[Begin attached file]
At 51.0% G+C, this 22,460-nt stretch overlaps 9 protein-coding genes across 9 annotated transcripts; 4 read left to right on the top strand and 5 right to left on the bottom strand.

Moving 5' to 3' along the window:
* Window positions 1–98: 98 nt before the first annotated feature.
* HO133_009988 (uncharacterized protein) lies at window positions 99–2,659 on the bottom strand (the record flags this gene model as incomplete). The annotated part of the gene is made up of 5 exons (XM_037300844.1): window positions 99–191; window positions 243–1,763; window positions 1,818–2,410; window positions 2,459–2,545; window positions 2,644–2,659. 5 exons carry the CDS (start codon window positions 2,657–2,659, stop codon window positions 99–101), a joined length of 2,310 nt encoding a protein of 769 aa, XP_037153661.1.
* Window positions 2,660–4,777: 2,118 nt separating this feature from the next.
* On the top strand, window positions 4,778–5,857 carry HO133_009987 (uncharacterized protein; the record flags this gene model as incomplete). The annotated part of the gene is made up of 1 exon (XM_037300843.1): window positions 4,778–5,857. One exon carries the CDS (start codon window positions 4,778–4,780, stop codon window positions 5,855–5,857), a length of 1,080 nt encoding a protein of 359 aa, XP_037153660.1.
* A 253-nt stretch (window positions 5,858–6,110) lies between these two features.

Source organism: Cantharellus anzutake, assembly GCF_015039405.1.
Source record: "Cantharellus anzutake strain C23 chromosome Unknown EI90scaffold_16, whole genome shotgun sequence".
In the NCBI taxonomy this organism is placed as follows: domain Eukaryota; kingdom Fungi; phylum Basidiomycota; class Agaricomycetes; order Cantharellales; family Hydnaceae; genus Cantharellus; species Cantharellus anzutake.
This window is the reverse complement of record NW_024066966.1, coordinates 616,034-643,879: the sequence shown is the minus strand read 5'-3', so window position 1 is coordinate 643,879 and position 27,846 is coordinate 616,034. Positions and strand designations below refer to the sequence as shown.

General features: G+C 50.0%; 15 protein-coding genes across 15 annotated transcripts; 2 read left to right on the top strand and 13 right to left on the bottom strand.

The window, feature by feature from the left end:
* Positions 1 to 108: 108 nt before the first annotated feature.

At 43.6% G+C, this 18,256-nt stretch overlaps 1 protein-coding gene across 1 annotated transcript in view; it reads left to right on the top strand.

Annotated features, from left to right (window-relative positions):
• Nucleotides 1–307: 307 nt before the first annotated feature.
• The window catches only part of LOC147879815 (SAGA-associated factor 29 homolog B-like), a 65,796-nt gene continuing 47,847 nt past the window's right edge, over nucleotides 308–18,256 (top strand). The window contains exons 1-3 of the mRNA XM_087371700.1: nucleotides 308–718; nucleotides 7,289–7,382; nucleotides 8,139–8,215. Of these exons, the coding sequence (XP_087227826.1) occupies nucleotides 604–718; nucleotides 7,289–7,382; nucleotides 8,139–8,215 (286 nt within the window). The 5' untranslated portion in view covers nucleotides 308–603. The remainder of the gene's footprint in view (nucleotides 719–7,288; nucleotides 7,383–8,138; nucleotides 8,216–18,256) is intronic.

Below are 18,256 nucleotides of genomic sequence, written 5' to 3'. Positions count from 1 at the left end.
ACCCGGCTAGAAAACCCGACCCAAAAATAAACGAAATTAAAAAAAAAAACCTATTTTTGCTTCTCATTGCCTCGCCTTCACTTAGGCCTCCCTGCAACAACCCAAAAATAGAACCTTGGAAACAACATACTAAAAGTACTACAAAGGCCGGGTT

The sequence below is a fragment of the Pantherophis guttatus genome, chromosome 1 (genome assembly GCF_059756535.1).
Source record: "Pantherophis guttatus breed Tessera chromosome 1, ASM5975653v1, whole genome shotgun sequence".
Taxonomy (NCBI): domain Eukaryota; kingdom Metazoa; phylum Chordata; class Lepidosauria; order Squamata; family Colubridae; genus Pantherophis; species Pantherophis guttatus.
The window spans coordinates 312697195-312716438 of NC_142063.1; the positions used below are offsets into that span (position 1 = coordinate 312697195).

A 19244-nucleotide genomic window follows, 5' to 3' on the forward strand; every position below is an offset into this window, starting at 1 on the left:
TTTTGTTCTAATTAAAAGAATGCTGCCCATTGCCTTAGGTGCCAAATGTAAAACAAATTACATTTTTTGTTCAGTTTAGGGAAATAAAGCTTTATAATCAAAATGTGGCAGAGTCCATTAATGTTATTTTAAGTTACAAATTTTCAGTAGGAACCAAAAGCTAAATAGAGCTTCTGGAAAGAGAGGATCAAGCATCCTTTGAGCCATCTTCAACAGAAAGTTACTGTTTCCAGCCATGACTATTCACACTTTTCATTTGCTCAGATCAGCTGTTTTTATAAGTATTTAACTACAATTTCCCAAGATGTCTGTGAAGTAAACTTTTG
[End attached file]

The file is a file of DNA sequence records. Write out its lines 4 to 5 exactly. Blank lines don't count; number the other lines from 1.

* HO133_009988 (uncharacterized protein) lies at window positions 99–2,659 on the bottom strand (the record flags this gene model as incomplete). The annotated part of the gene is made up of 5 exons (XM_037300844.1): window positions 99–191; window positions 243–1,763; window positions 1,818–2,410; window positions 2,459–2,545; window positions 2,644–2,659. 5 exons carry the CDS (start codon window positions 2,657–2,659, stop codon window positions 99–101), a joined length of 2,310 nt encoding a protein of 769 aa, XP_037153661.1.
* Window positions 2,660–4,777: 2,118 nt separating this feature from the next.